From: Elliott Roper on
In article <2hj3q6-5as.ln1(a)ID-52418.user.berlin.de>, Wolfgang
Weisselberg <ozcvgtt02(a)sneakemail.com> wrote:

> John Sheehy <JPS(a)no.komm> wrote:
> > "DRS" <drs(a)removethis.ihug.com.au> wrote in news:4ac15107$0$12712$5a62ac22
>
> >> Yes and no. They dropped the megapixel count on the G11.
>
> > And they should raise it again, when they figure out how to get the same or
> > better image-level read noise with the higher densities.
>
> Yeah, 10.000.000MPix --- the best way to fill memory cards
> and hard drives with useless information. And absolutely
> needed for showing them on a monitor or printing 4x6. You
> need more MPix for 8x12.
>
> > I can tell you this, though. If I'm out on a sunny day shooting scenery,
> > I'd rather have 14.7MP with a little more noise than 10 MP. I'd only
> > prefer the G11 if the light got a bit low.
>
> So you are often printing posters of house size?

Yebbut! Yebutt! You can crop like crazy and still print posters.
I'm finding that's the magic ingredient of my 5Dii, its obscene
21Mpixels and a decent prime lens or two.
Youse trolls can tell me I'm not a photographer because real
photographers swim to the middle of the river to get a close-up of a
trout jumping taken with their Box Brownies on Verichrome, but I prefer
to stay dry and warm on the bank of the river. I get a better start on
the trolls too. Never jump into a river near a bridge.

A 16GB card is cheap as chips and holds 555 CR2s at ISO 800. A RAW on
disk costs about USD(64*3e7*1.6)/1e12 == $0.00307
(1TB disk costs UKP 64, 5Dii RAW averages about 30MB, 1UKP==1.6USD)
At that price I can afford two Aperture vaults and a managed library
copy for a smidge over a US cent per image. That's about the same price
as shutter wear.

--
To de-mung my e-mail address:- fsnospam$elliott$$
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From: Wolfgang Weisselberg on
John Sheehy <JPS(a)no.komm> wrote:
> Wolfgang Weisselberg <ozcvgtt02(a)sneakemail.com> wrote in
> news:snt7p6-rdf.ln1(a)ID-52418.user.berlin.de:

>> It seems a lot of people are, uhm, a bit megapixel crazy.

> Other than the increased storage requirements and processing speed, what
> is crazy about resolution?

Megapixels don't equal resolution, your question is illogical.

> You really don't have enough pixels (in terms
> of proper sampling) until it takes about 3 pixels exclusive to transition
> a sharp black/white subject transient, with your optics.

So with a perfect optics you need infinite pixels for a 4x6
print (in terms of proper sampling) --- if your claim was true.
Never mind you cannot put even 4 MPix on a 4x6 inch print
even with 400 PPI.

How many cycles/mm does your optics do, in terms of MTF?

> Historical
> digital cameras image poorly, and if you print at any good size or crop,
> the pixel structure becomes immediately apparent, and all its artifacts.

Just to irritate you, I'll mention old digital cameras that took
4 and more pixels to transition between black and white ... at
lowly 4 MPix. According to you, they have more than enough
pixels (transition takes more than 3 pixels) and at the same
time too few (pixel structure).

Maybe you should decide one day what you want.

>> A chain being only as strong as the weakest link, I feel that
>> resolution is already being limited by most lenses outside
>> their best apertures at lower than the present megapixels.
>> (I don't think you'll get a noticeably better image from a wide
>> open EF 50mm f/1.4 at 18MPix than at 8MPix + sensible upscaling
>> (e.g. Lanczos scaling) where needed, for a drastic example.)

> Hardly. The noise is finer,

Finer? Are you sure it's not stronger, since it has not been
averaged over a larger area (the amount of light captured is the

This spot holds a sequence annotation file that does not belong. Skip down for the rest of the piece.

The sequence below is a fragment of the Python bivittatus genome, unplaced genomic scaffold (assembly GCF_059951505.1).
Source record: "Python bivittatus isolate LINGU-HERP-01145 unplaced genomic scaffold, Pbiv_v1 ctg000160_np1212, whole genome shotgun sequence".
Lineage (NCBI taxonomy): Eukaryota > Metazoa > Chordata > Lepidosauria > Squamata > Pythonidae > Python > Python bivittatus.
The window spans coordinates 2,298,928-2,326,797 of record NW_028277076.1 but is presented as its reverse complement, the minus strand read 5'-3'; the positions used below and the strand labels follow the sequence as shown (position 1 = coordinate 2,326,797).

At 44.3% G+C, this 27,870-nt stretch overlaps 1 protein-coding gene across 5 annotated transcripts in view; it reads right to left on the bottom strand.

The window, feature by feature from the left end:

same, but the per-pixel amount is less than half) --- and you
have added read noise 18 million times instead of 8 million times?

> and there is less alisasing in the 18MP
> version.

You seem to forget what an AA filter is.

> Low-MP images are fragile things; they only capture some of the
> detail at the highest image frequencies they capture, as it depends on
> luck of pixel and subject alignment, and then what you do capture at
> those highest frequencies are prone to loss with any king of geometric
> manipulation, like rotation, perspective correction, CA correction, etc.

And that is different with "High-MP images" in what way? Do
they capture all of the detail at the highest image
frequencies they can capture or what?

Did you know that the higher per-pixel noise of "High-MP
images" overlays the very same high frequencies they offer as
an advantage over lower MPix images?

>> Canon has concluded that they need to sell cameras and to sell
>> cameras they need to compete in features and marketing numbers.
>> Megapixel record numbers belong there.

> Except for some specimen-variable vertical banding patterns at low ISOs
> on the 7D (invisible for so-called "proper exposures", for the most
> part), the 7D has the best IQ of any APS-C to date, while having the
> highest pixel density as well.

So you say.
Let us assume it was true that the 7D had the best IQ (however
you want to measure that, there are so many ways) despite having
the highest pixel density, what do you think a 20D manufactured
with the knowledge and techniques used on the 7D would get as IQ?

> In fact, I expect the 7D to be more
> usable than my 5D2 in low-key images at extremely high ISOs,

You ... expect. The proof of the pudding is in the eating,
not in the expecting of cooking one.

> because the
> 7D is very lacking in line noise, especially horizontal banding with
> nyquist component, which causes color lines (the vertical is lower-
> frequency and is more of a luminance noise).

Do your tests, produce your results and we'll see.

>> If suddenly a serious part of the camera buyers(!) would decide
>> cameras needed to look like puppys and smell of burned toast ---
>> well, Canon would be stupid to not offer them exactly that.

> Sometimes the populous is right by accident, which is the case, IMO, with
> pixel resolution.

Very often the populus is wrong by design, which is the case,
IMHO, with pixel resolution.

-Wolfgang
From: Wolfgang Weisselberg on
Elliott Roper <nospam(a)yrl.co.uk> wrote:
> Wolfgang Weisselberg <ozcvgtt02(a)sneakemail.com> wrote:
>> John Sheehy <JPS(a)no.komm> wrote:
>> > "DRS" <drs(a)removethis.ihug.com.au> wrote in news:4ac15107$0$12712$5a62ac22

>> >> Yes and no. They dropped the megapixel count on the G11.

>> > And they should raise it again, when they figure out how to get the same or
>> > better image-level read noise with the higher densities.